Work experience is a great way to narrow down the options. Before finishing Year 12 I spent time at magazine offices and in the marketing department at a local theatre. This helped me better understand the media industry and what kind of university course would suit me.

How you get work experience varies depending on the field you are interested in, but always be proactive and remember that it never hurts to ask.

7. Procrastination can be productive.

Everyone is guilty of procrastination. Sometimes it sucks, but sometimes it is a really useful way to get stuff that isn’t your assignment done. Stuff like organising your bedroom, the kitchen cabinets or your iTunes library.

My personal favourite procrastination method is exercise. The more stressed I am, the longer I will run for. I like to think I may eventually end up with the cardiovascular fitness of Usain Bolt, which is definitely productive.

Exercise doubles as a brilliant way to de-stress and also improves brain function and recall. I told you procrastination had its benefits.

8. Be nice to your family.

If you are anything like me, you might relate to feeling grumpy and short of temper around exams. It is an unfortunate truth that Year 12 will be filled with lots of exams and therefore lots of grumpiness. Sadly family members are often the first targets for our emotional outbursts.

It is easy to forget that it is your family who will help you get through the year and will also be there for you after graduation.

Having a child finish school is no doubt a big deal for your parents as well. Spending quality time together is a nice way to apologise for everything you put them through during your 13 years of schooling.

9. Look after yourself.

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Stress and lack of sleep are a combination almost guaranteed to equal study burn out. Avoid scrolling for kilometres on Facebook and instead take time out for yourself, eat nutritious food, exercise regularly and aim for at least eight hours sleep a night.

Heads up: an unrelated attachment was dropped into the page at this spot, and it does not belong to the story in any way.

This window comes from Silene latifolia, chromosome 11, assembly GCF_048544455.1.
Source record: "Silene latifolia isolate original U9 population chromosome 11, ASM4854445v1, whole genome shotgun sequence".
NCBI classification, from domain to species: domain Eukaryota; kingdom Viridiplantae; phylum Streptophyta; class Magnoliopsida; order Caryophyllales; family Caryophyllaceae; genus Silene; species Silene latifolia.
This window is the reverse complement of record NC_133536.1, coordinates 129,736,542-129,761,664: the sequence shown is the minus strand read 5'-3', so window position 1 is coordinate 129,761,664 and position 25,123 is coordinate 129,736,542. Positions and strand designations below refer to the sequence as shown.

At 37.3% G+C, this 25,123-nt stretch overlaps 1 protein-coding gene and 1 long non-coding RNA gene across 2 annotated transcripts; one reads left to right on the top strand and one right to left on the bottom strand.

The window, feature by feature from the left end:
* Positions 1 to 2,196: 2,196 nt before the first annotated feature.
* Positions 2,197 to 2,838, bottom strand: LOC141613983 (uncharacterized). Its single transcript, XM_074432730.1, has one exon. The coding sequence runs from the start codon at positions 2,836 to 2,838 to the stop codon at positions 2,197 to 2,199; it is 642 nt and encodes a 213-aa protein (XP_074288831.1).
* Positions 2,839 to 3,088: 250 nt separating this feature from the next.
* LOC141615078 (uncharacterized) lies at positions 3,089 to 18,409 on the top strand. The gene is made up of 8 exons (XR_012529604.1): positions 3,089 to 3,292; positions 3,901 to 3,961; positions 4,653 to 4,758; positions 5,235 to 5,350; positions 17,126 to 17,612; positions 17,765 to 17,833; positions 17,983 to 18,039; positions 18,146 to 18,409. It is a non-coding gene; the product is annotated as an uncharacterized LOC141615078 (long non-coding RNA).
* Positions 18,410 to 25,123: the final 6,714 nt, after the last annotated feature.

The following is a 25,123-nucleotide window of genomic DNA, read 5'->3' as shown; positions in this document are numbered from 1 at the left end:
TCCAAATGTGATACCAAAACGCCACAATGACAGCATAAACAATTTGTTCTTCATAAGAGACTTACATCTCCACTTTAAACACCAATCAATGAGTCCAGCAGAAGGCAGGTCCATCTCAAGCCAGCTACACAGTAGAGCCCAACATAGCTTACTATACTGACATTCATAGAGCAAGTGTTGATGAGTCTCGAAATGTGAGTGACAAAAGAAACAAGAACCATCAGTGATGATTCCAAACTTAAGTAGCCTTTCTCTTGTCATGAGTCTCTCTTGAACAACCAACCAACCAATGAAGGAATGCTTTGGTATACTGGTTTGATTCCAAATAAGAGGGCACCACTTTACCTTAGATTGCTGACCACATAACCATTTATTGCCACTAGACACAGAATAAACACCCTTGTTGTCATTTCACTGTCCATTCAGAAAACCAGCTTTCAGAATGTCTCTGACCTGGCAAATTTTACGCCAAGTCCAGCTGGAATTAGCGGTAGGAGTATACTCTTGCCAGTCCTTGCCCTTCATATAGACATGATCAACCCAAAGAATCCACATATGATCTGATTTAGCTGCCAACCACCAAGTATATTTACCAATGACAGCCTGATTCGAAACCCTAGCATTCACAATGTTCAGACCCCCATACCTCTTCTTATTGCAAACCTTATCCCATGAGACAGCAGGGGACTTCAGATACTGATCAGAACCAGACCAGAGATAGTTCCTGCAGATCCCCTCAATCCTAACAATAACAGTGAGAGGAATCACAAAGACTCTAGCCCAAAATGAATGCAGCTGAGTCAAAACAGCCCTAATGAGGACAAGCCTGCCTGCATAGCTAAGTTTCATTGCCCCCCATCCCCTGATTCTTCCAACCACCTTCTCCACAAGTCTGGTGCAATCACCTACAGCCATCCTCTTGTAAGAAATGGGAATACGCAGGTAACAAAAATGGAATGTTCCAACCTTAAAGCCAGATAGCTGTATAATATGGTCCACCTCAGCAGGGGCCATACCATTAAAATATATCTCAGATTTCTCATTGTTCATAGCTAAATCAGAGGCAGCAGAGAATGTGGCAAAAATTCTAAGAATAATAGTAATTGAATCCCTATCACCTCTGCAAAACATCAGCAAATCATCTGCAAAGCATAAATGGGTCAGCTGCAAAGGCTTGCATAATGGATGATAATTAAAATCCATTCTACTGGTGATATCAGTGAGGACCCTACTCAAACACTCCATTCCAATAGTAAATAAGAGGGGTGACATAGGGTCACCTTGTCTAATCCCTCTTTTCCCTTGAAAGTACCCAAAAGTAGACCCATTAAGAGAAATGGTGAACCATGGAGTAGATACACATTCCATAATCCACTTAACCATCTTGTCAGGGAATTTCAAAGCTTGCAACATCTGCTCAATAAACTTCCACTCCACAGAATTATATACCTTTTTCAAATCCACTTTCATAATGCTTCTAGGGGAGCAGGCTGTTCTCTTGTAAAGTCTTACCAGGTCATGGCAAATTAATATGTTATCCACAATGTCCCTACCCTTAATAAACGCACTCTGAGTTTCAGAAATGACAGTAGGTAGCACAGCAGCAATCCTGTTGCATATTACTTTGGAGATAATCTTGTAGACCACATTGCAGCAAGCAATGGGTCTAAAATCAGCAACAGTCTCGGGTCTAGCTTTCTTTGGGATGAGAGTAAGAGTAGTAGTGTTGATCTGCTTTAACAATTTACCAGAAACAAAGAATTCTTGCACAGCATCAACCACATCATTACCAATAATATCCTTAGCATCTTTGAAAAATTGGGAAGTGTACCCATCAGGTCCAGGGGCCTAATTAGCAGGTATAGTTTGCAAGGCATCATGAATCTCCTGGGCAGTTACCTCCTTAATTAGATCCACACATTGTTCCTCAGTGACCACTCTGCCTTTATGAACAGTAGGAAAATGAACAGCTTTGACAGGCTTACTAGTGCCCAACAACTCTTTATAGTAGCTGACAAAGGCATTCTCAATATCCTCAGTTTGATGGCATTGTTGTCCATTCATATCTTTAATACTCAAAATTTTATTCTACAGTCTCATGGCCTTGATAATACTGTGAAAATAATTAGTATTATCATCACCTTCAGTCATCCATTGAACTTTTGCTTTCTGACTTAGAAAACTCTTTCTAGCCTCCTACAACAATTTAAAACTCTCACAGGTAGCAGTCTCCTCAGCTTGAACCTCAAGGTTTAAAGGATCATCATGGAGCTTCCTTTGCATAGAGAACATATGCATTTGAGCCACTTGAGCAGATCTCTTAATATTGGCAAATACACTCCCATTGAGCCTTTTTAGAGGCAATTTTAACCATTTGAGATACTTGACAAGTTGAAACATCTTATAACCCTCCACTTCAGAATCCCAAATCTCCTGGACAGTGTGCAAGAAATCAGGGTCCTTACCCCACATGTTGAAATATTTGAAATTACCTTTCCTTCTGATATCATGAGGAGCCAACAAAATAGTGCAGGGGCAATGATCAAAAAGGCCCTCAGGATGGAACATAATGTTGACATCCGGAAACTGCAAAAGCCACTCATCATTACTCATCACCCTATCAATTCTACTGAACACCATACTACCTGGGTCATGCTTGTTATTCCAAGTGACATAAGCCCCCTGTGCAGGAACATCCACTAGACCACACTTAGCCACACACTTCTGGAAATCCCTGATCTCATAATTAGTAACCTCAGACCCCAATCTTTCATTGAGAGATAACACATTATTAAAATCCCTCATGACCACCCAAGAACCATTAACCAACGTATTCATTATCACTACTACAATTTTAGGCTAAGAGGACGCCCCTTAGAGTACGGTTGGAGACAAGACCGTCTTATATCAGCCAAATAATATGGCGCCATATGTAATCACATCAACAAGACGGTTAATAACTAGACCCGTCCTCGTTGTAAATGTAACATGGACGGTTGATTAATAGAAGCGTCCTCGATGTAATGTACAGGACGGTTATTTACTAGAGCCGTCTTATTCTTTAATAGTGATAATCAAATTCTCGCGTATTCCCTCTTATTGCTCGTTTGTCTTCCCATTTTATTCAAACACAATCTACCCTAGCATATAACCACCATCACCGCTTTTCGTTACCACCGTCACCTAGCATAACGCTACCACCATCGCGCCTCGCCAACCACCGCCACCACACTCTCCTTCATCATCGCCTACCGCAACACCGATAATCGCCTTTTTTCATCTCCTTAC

Studying is important, but so is seeing daylight and maintaining your energy levels. I can assure you that Vitamin D deficiencies are no fun.

10. Read things.

It may feel like you spend all of Year 12 reading, but making an effort to read something other than English texts and psychology papers can be incredibly rewarding. If the thought of sitting down with a novel makes you shiver, try magazines or news reports instead.

Reading in any format is a great way to relax and engage in some ‘me-time’. It also keep you well informed and has been proven to help get a better night’s sleep.

11. All work and no play will make life suck.

Work Hard Play Hard’, courtesy of Wiz Khalifa, is an excellent motto for your final year of schooling. I am well aware, however, that this means different things for different people.

If your idea of a good time is an enormous party attended by your whole grade, go for it. If you are more a ‘watch-a-good-movie-and-eat-a-good-pizza’ kind of gal or guy, go for that instead.

Year 12 is a crazy juggling act and it is important to do fun things just because you find them fun.

12. The FRIENDS box set is the perfect substitute for real friends when assessment deadlines are looming.

I may have just encouraged adopting the ‘Work Hard, Play Hard’ adage, but this doesn’t have to mean party your socks off every weekend.

Remember that it is perfectly okay to say ‘no’ to nights out every now and then. Sometimes it becomes necessary to take a step back from social duties and knock over that essay. You will be infinitely less stressed come Monday morning and Ross, Rachel and the rest of the FRIENDS crew will get you through. I promise.

Year 12 is a big year filled with expectations, emotions and end-of-year farewells. It is equal parts frightening and fantastic.

Please remember that exam results will not define you and that leaving behind a world of scheduled recess and lunch breaks is actually pretty ace.